One thing that surfaced from my conversations at a JLC Live show was the number of company owners who are not paying themselves for their work. Gang, let’s look at the Ten Cardinal Rules, Rule # 10. It says: You shall take a fixed salary from your business each month.
Four points I would like to make:
- If you are not paying yourself, you are not charging enough for your work. No ya-buts. Let’s get real – if you aren’t being paid for your work, you don’t have a business you have a nice hobby. You should be paid a salary to run your business, that salary is part of your overhead expense.
- Are you paying your spouse for his or her work in your business? If not, you are not charging enough for your work and when your spouse reads this, if they are smart, they will quit. Why would anyone work for nothing? (If they are working on jobs, their time is a job cost – if they are working in the office, their time is an overhead expense.)
- If you work on jobs, are you paying yourself for this work? If not, you are giving your time away for free. Your time to work on jobs is part of your job cost.
- You should figure that a normal workweek for a business owner is about 50 hours a week. If you are working 10 hours a week on jobs, that is 20% of your workweek. That is also 20% of your time that is not spent running your business. You can’t pay yourself as a full-time salaried owner (Item #1 above) and a part-time job cost, that’s not reasonable. So deduct 20% off your salary as owner if you are spending 20% of your time working on jobs. Then pay yourself the correct hourly wage for working on the jobs.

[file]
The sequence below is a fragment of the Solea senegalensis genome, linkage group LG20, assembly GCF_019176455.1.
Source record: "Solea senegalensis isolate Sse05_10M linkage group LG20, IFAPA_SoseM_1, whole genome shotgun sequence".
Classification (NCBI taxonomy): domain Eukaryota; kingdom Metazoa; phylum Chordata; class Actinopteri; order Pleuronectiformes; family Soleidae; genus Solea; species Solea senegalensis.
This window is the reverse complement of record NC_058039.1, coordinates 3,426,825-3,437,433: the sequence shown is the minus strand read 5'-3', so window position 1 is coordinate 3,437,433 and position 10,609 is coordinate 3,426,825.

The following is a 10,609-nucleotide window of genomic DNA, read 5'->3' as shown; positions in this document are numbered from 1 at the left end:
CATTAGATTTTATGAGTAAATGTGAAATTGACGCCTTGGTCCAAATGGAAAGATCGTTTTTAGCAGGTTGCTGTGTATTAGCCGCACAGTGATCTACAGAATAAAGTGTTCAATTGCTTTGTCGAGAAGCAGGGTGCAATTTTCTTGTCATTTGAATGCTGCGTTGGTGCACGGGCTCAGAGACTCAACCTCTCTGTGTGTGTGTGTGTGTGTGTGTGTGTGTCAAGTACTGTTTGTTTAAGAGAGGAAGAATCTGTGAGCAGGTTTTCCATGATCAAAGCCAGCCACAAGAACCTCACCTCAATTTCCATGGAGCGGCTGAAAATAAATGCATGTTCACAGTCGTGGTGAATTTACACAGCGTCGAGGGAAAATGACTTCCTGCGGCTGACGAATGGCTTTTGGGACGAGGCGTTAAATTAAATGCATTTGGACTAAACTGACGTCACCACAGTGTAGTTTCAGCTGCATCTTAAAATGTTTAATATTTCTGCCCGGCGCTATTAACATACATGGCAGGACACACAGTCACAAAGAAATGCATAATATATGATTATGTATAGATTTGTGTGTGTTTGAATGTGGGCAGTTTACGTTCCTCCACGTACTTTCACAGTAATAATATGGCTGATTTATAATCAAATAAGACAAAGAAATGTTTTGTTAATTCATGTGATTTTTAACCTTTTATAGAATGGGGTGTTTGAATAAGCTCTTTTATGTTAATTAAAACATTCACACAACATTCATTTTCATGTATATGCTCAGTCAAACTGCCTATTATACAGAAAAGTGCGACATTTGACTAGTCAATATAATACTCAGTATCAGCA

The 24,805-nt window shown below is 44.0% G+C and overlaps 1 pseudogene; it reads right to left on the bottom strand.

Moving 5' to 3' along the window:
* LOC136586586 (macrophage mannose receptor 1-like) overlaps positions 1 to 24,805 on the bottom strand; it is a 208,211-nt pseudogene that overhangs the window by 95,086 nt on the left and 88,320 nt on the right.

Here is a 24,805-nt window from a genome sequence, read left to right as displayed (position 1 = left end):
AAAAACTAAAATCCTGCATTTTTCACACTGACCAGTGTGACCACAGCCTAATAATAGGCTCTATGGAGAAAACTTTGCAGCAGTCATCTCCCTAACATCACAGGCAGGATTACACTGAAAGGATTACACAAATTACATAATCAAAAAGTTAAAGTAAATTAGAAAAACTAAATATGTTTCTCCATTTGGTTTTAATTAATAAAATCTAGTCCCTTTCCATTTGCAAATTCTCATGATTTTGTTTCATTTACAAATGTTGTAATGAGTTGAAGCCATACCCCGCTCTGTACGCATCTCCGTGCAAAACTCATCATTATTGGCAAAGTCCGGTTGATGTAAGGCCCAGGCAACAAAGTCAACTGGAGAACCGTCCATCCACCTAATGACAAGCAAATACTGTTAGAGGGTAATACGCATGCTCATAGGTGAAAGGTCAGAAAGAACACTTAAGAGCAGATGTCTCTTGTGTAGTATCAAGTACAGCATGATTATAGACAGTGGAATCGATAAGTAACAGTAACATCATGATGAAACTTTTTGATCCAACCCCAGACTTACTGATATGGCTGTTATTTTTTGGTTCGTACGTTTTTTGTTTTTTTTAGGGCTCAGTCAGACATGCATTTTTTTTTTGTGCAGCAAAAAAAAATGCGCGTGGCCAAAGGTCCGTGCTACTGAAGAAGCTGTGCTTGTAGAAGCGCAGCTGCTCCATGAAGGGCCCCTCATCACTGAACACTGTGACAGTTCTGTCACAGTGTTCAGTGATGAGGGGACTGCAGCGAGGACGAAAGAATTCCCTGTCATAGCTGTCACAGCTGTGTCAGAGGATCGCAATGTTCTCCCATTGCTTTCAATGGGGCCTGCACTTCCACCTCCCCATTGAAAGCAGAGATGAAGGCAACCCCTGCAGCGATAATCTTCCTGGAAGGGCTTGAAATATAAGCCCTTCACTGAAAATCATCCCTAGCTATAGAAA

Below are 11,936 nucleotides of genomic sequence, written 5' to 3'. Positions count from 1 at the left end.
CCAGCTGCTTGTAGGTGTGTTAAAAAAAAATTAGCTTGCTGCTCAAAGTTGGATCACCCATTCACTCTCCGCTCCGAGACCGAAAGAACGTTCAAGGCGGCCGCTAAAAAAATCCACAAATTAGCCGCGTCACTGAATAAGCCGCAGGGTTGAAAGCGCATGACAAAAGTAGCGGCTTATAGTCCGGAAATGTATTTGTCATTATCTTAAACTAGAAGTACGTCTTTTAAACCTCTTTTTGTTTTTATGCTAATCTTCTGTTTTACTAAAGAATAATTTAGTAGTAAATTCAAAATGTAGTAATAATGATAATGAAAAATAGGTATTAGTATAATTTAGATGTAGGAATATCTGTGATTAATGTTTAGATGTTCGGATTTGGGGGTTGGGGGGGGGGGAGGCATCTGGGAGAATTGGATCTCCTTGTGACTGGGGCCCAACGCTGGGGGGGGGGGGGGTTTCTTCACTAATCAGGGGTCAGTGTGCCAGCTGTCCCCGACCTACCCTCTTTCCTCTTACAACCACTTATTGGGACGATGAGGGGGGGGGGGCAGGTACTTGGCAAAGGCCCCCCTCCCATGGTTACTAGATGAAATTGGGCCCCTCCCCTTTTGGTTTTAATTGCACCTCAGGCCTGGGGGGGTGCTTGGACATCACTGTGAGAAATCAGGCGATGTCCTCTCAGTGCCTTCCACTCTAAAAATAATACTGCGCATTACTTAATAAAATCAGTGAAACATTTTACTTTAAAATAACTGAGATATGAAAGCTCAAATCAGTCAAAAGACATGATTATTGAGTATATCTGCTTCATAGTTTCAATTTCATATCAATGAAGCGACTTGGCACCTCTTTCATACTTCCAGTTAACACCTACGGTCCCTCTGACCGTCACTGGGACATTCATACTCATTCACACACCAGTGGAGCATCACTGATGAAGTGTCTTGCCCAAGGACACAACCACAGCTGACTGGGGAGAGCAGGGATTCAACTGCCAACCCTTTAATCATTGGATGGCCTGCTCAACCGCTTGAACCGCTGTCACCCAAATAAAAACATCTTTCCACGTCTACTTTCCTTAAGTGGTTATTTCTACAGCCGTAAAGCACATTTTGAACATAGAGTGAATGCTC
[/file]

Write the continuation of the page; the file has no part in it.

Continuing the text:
It is nice to have a hobby, but it’s probably not the reason you are in business. Pay yourself for your work. When you do, you will be able to provide for your family. If you depend on your spouse’s income to support the family and pay the bills, you have a hobby. And a patient spouse.
The only way you can pay yourself fairly is if you charge the correct price for your work. If you want to know how to do this, read our book, Markup and Profit; A Contractors Guide. And if you want to sell your work at that correct, fair price, read Profitable Sales; A Contractor’s Guide so you will know how to sell it.